The History of the School
There has been a Church of England School in Leybourne since 1775. In that year the Vicar of Birling, the Rev. Edward Holme, conveyed to trustees a piece of land in the Parish of Leybourne with a house, school room and other buildings erected on it, and transferred bank annuities to them for the endowment of a school for poor boys and girls of the Parishes of Leybourne, Ryarsh and East and West Malling, to be recommended by the church wardens of the respective parishes and approved by the trustees.
The children were to be instructed in reading, writing, Latin, accounts and other useful learning and religious duties according to the principles of the Church of England, until they reached the age of 14 years.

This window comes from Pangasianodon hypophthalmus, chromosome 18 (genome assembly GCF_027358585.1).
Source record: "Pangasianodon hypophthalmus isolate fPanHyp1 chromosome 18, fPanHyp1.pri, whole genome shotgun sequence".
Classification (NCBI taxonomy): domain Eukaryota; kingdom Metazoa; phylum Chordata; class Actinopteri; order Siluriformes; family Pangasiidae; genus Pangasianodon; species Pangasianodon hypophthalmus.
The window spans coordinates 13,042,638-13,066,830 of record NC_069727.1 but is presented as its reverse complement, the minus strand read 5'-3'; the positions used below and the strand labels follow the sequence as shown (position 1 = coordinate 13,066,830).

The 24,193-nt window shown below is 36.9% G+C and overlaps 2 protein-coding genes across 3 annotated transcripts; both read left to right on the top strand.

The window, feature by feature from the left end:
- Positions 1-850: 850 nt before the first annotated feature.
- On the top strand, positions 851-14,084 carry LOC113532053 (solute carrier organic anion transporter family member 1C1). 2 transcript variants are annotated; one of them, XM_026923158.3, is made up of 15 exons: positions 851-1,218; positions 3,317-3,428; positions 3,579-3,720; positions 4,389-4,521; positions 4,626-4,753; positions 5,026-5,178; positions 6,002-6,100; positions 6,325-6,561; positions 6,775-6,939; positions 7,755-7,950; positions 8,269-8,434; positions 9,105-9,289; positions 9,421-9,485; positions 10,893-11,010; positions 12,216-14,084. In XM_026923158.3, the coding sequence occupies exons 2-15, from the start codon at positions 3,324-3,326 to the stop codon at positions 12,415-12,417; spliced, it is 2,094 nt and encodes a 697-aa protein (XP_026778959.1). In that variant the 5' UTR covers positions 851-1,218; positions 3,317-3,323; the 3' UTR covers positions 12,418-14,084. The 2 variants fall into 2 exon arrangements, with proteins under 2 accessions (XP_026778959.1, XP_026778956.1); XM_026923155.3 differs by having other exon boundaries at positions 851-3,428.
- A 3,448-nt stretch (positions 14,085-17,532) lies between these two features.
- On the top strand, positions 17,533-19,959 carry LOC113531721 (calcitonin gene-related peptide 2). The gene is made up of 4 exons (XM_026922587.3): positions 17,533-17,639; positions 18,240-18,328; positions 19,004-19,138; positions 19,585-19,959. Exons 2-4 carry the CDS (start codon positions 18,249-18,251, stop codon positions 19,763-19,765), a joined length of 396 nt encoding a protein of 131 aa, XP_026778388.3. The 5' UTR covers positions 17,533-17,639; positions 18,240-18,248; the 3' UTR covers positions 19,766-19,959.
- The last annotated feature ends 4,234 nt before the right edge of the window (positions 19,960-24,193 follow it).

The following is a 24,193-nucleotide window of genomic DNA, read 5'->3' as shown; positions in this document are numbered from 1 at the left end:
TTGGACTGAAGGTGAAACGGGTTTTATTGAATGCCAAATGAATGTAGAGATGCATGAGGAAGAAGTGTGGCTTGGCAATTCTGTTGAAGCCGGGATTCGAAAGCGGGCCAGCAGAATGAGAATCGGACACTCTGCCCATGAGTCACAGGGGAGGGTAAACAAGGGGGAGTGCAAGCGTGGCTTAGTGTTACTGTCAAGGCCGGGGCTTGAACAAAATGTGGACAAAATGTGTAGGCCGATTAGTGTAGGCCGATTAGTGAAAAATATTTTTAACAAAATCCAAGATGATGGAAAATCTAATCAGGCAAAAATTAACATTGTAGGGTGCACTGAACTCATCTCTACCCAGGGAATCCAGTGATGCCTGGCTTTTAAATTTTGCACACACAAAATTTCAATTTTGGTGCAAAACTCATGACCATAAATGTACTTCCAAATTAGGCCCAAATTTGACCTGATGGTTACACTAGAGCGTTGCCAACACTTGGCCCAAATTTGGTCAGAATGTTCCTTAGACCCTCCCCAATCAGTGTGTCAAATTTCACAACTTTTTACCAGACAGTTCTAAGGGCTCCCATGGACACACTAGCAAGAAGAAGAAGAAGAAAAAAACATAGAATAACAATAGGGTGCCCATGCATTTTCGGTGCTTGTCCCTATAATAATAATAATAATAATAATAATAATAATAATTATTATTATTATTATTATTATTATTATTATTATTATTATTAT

We know this from Hasted’s Volume IV of his ‘History & Topographical Survey of the County of Kent’ The land and buildings mentioned are what is now Leybourne Lodge, in Birling Road on the other side of the M20. The school on the present site was built in 1876, consisting of one classroom and two cottages. The cottage next to the classroom was the home of the Governess and the other cottage the home of the Rectory Gardener. These two cottages are now the private house attached to the school. The rest of the building was constructed in stages in 1935, 1956 and 1986.
In 1997 mobile classrooms were replaced with a new purpose-built prefabricated 4 classroom unit. In 1999 a new Reception classroom was opened by the Bishop of Rochester. Our computer suite was officially opened in December 2001. The Holme Foundation continues to support the school. Following Government legislation, the school name was changed in 1999 to its present title.
The Computer Suite, Music Room and Library were completed in September 2009. These facilities have greatly enhanced the educational experiences of the children.